Wednesday, May 24, 2017

So What

In Bonding and Betting with the Boys I write that nearly all of the avocational gamblers I met while in Las Vegas were essentially sports fans.   I make the point that unless you were atypically successful, wagerers were likely to lose money given the flight, lodging, and assorted vacationing expenses.

I also point out that while nearly all will place bets based on their "wisdom" and most of the bets are made against the spread, a number of people told me that they did not like to bet the spread on "their team."   The reason was that they wanted to be happy if their team won regardless of the spread and they would be disappointed if the team lost even if they covered the spread.

Such are my sentiments today.  If you read my short blog entry last night you know that I picked correctly that the Celtics would get within 16 points of the Cavs and beat the spread. Also I felt that the under was the way to bet as I did not think that both teams would get beyond 217 points.  The Celts did indeed get within 16 losing by 13.  And the total points for the game was 211.  I would have been a winner had I been in the great state of Nevada yesterday evening.

However, I am disappointed today.  There is a small sense of satisfaction regarding my sports betting acumen, but since I am by far and away predominantly a fan of sport as opposed to a wagerer, I wanted the Celts to win.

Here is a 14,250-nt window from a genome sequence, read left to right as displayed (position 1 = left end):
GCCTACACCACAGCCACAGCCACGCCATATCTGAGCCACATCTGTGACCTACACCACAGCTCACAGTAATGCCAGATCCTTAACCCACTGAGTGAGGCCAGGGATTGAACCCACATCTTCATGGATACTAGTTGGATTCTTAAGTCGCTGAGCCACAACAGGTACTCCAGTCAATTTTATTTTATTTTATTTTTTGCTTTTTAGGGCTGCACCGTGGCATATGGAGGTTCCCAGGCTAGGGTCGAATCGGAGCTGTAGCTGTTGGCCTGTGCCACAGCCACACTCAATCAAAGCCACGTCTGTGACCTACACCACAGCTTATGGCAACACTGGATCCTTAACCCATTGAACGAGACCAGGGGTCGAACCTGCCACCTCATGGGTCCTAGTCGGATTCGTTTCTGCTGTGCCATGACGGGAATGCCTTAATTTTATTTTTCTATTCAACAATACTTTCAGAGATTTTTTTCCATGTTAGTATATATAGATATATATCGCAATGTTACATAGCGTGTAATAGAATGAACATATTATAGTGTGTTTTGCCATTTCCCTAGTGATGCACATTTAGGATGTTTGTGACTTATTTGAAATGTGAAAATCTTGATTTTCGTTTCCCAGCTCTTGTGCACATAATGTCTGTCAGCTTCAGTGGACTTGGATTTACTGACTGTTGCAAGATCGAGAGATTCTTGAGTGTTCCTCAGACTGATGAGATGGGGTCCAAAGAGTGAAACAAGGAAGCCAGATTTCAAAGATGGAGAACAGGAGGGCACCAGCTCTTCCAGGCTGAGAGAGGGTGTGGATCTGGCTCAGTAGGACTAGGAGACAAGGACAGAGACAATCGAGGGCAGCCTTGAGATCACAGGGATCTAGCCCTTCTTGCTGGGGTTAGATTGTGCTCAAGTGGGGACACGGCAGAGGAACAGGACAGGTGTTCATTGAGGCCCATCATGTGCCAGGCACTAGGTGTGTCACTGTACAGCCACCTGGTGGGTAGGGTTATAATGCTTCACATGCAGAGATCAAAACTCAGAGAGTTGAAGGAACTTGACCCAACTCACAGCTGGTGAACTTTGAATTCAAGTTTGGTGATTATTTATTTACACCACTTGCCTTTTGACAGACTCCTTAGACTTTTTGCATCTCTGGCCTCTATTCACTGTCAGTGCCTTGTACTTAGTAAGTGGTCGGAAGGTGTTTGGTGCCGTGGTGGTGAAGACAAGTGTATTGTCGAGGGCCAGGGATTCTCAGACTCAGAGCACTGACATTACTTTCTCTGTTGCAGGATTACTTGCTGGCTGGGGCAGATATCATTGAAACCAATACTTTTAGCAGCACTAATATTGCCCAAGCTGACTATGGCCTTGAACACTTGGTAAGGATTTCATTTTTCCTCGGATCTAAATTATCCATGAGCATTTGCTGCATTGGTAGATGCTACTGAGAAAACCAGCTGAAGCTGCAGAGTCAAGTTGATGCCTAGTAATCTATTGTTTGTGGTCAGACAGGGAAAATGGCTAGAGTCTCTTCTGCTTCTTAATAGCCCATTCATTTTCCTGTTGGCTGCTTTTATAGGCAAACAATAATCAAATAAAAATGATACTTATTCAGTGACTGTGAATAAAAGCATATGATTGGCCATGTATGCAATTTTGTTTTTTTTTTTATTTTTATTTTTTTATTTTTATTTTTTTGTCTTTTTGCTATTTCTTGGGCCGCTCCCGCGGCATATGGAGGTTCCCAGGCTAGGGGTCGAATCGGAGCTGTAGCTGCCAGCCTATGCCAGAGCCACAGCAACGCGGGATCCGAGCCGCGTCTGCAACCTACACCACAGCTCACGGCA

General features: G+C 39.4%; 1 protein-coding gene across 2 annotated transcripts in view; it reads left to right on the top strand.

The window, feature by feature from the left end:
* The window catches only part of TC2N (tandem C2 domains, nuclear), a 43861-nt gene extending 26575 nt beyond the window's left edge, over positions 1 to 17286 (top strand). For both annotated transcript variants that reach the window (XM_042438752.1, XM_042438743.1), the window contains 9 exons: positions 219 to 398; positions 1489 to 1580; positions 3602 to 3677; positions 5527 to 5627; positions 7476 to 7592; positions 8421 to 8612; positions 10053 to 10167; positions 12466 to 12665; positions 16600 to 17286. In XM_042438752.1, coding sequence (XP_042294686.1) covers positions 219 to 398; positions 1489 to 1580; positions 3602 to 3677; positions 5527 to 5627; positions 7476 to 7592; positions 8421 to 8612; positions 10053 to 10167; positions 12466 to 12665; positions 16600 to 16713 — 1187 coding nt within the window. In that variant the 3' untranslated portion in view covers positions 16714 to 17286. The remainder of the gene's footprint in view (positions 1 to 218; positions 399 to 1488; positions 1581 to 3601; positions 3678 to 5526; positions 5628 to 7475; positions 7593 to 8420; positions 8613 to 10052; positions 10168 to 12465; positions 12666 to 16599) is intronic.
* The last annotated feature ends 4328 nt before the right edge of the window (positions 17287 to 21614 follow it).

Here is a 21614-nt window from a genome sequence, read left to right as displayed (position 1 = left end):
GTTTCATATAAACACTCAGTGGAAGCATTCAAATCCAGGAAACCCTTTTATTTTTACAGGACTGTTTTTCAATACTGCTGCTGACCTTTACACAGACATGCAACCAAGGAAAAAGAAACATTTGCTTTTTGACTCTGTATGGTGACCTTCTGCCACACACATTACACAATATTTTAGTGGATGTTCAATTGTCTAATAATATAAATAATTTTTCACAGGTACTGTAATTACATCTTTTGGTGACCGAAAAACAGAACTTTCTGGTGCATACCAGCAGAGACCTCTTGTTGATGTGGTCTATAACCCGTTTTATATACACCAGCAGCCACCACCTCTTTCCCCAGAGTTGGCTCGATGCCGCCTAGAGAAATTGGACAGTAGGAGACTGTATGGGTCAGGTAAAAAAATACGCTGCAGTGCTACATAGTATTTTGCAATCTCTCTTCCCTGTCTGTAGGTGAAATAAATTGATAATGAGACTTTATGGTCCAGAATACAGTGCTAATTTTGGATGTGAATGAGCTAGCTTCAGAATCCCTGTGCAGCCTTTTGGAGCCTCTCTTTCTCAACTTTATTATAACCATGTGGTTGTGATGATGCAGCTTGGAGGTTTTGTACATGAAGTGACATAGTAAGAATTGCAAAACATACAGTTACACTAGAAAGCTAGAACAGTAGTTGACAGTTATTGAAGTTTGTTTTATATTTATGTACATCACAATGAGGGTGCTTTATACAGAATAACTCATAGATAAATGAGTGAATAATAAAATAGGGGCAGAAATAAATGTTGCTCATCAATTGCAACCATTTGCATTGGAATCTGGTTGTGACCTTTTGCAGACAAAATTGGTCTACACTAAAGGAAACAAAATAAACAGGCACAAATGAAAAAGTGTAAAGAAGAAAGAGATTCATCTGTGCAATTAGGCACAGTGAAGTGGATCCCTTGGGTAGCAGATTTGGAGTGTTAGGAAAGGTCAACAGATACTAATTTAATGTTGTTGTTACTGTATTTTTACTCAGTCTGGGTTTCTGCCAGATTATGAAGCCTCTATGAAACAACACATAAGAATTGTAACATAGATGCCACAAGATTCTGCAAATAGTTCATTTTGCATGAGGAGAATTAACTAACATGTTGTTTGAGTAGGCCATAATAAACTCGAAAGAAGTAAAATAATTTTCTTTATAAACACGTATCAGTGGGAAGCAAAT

And they almost did. The Celtics played a great first half. For the first time in a long time I was impressed with their rebounding. I am not a big fan of Kelly Olynyk, but he played very well as did nearly everyone on the team.

The problem was that Kyrie Irving was remarkable.  With the exception of a game that Eric "Sleepy" Floyd played in 1987 (that I still remember) in which Floyd scored 29 points in a quarter, Irving's play was the best example of one on one basketball I have ever seen.  Not only did he hit very long distance threes, his drives to the hoop were stunning. And everyone knew he was going to get the ball.  He drove past anyone who attempted to guard him and was dazzling.  Once in 1971 ( I do have a great long term memory, which is as good as my short term memory--frighteningly--is bad) I saw Earl the Pearl Monroe have a game where he hit such remarkable shots, but in a single quarter...?

Had Irving not had such an outstanding game, the Celtics would have won.  True, Kevin Love continued to make me a liar as he played very well ( I do not think he is so extra) and LeBron in the fourth quarter was LeBron--but the difference was Irving.

So, had I been in Vegas I would have some shekels in my pocket, but so what. My team lost even if it covered the spread.

Another point, that is also in the book:  Over the years I have watched carefully to see if a coach or player has any awareness of the game spread and, in fact, plays in a way that reflects that awareness. It would seem to me to be a difficult thing NOT to be aware of the spread and not be tempted to make decisions based on the spread or the over/under.

However, it almost never does seems to me that players or coaches are so tempted. Last night was an example.  With thirty seconds left and the Cavs holding a thirteen point lead, LeBron had the ball.  He did the classy thing and just dribbled out the 24 second clock without taking a shot.  Trust me, I wasn't there, but I just know that guys in Las Vegas were plotzing because had LeBron hoisted a three and hit it the game, in the parlance of sports betting, would have been a push.  (A tie) And had the Celtics responded after such a three by making a meaningless and consequently uncontested  basket, those who bet on the over would have been victorious. But neither James, or the Celtics did anything that suggested an awareness of the spread, or the over/under.  And this is a very good thing.

No comments:

Post a Comment